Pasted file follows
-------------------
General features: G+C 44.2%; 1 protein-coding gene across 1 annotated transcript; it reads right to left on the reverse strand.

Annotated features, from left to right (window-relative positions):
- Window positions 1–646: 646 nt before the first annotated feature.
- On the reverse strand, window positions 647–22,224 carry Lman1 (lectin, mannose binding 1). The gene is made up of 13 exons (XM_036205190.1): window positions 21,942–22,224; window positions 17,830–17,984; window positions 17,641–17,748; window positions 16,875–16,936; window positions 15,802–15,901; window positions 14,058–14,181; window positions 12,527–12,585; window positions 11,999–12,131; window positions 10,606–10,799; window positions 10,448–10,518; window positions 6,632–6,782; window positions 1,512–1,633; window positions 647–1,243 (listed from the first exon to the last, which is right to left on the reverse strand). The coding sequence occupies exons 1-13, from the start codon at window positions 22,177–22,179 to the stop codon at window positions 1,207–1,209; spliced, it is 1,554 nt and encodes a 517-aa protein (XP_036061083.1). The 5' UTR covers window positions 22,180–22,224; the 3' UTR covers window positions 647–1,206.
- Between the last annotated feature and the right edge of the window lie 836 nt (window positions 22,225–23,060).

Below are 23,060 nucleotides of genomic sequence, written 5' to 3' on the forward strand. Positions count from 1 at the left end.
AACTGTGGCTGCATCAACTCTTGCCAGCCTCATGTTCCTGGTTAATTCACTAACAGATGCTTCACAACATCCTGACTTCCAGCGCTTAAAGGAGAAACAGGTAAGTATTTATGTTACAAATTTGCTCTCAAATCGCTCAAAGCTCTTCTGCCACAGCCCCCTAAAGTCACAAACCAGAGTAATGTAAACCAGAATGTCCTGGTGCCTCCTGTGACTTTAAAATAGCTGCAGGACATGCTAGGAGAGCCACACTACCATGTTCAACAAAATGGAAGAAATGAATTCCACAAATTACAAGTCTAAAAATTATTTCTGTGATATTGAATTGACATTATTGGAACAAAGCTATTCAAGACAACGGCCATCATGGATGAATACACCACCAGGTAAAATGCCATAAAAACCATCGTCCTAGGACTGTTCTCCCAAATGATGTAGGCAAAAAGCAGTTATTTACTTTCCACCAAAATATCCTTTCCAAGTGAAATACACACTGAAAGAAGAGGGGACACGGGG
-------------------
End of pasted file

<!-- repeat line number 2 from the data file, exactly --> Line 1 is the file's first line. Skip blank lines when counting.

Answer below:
Annotated features, from left to right (window-relative positions):